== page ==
Can you read this title?

Amazon’s “June First Reads” just arrived in my inbox. These are books that are being offered for free to Prime members, often just as they’re released. I’m seldom that interested, but I usually look them over.

This time, this cover caught my eye:

Can you read that word after “of the”? Is it “Flores?” It seems to be “Flores.” The meaninglessness of this word makes me doubtful. It looks like it might be Spanish for “Flower.” Let me check. Okay, it’s Spanish for “flowers,” plural. Since “curse” and “women” are in English, why is “flowers” in Spanish? How is it helpful to make sure the title is difficult to read unless you’re bilingual? And why is “flowers” plural? “The Curse of the Flowers Women” does not sound good in English. It sounds like it should be “The Curse of the Flower Women.”

Maybe “Flores” is a place name in the book. But if so, how is the prospective reader supposed to know that?

I just think this is a terrible title. I do like the cover itself, more or less. Here’s the description:

Eighteen-year-old Alice Ribeiro is constantly fighting—against the status quo, female oppression in Brazil, and even her own mother. But when a family veil is passed down to her, Alice is compelled to fight for the rights of all womankind while also uncovering the hidden history of the women in her family. Seven generations ago, the small town of Bom Retiro shunned the Flores women because of a “curse” that rendered them unlucky in love. With no men on the horizon to take care of them, the women learned the art of lacemaking to build lives of their own. But their peace was soon threatened by forces beyond any woman’s control. As Alice begins piecing together the tapestry that is her history, she discovers revelations about the past, connections to the present, and a resilience in her blood that will carry her toward the future her ancestors strove for.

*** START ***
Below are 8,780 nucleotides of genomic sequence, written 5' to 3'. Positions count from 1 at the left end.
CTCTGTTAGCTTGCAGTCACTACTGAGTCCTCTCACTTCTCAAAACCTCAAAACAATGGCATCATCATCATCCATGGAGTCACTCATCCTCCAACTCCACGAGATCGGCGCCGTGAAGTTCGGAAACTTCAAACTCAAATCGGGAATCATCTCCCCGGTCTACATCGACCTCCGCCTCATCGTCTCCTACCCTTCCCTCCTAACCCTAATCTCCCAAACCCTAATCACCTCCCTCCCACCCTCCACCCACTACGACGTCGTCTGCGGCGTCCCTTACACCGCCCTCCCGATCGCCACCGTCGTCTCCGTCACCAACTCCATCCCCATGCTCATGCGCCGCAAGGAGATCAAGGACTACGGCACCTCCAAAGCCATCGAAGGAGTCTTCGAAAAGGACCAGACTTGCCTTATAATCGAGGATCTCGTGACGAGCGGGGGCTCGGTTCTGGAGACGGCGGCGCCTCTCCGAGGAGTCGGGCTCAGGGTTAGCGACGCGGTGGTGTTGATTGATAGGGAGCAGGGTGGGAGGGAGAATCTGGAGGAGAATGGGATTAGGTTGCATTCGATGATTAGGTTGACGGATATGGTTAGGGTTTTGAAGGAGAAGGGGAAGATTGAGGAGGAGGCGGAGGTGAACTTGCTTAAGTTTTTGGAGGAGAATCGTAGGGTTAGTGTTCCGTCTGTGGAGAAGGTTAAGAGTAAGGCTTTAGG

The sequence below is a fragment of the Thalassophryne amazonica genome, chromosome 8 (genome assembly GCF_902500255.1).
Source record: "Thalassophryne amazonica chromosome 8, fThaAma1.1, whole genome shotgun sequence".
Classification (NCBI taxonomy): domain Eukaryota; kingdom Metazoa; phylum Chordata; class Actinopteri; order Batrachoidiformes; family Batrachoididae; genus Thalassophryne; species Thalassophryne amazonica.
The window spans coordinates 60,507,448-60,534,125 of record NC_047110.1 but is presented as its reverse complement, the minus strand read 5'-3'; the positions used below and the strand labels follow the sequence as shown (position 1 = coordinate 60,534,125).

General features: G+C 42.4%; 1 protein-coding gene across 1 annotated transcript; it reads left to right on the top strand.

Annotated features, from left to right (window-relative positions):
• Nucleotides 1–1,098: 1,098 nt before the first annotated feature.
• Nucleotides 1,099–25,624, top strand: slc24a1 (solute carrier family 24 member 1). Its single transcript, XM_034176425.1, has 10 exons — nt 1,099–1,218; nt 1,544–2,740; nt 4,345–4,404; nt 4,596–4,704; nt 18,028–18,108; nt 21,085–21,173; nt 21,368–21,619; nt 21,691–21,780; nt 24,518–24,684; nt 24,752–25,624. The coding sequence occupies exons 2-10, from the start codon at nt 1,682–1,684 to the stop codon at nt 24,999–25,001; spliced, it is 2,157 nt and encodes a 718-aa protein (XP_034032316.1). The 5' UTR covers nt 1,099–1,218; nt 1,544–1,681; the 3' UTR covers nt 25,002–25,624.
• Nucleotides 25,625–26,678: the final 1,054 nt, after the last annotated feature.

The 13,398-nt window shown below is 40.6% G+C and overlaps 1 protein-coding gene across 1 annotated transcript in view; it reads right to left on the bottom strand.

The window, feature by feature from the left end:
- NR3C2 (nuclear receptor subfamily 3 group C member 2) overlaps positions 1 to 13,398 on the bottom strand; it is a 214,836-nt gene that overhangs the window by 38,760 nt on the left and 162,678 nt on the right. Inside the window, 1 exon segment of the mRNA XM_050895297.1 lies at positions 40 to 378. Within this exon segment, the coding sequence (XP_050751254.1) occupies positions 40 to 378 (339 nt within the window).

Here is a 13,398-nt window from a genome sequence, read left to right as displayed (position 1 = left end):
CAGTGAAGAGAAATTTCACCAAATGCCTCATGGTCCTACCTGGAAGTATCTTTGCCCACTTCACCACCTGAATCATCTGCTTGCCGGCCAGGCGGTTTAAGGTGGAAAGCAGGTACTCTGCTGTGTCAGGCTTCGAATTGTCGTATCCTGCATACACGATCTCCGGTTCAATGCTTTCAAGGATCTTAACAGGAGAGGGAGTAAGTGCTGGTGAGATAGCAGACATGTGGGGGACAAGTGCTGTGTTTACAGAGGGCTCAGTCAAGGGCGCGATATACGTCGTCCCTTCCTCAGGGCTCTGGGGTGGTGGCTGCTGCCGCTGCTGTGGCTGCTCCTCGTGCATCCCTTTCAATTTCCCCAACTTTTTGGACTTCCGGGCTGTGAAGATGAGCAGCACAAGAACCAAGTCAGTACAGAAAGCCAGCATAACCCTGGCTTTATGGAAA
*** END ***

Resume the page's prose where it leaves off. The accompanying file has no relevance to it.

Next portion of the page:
Brazil? Does “flores” mean “flowers in Portuguese? Yes, google tells me it does. I don’t think much of this description, for several reasons. She’s fighting “even” against her own mother? How is that “even?” Practically all young women experience that. There’s a veil? A family veil? Is that like a family wedding dress? Are we supposed to know that? The Flores women? The protagonist’s name is Ribeiro, so “Flores” isn’t her family name. The town is called Bom Retiro, not Flores, so where does “Flores” come from? I just don’t think anything is clear from this description. Here’s the link if you want to click through and look at it yourself.

There’s one fantasy novel in this email. I think it’s presentation is a lot better. Here’s the cover:

The title is readable, and Still the Sun is evocative, and I like the cover. I don’t usually like stylized covers, but I do like this one. I’ve never heard of this author. Here’s the description:

Pell is an engineer and digger by trade—unearthing and repairing the fascinating artifacts left behind by the mysterious Ancients who once inhabited the sunbaked planet of Tampere. She’ll do anything to help the people of her village survive and to better understand the secrets of what came before. Heartwood and Moseus are keepers of a forbidding tower near the village of Emgarden. Inside are the remnants of complex machines the likes of which Pell has never seen. Considering her affinity for Ancient tech, the keepers know Pell is their only hope of putting the pieces of these metal puzzles together and getting them running. The tower’s other riddle is Heartwood himself. He is an enigma, distant yet protective, to whom Pell is inexplicably drawn. Pell’s restoration of this broken behemoth soon brings disturbing visions—and the discovery that her relationship to it could finally reveal the origins of the tower’s strange keepers and the unfathomable reason the truth has been hidden from her.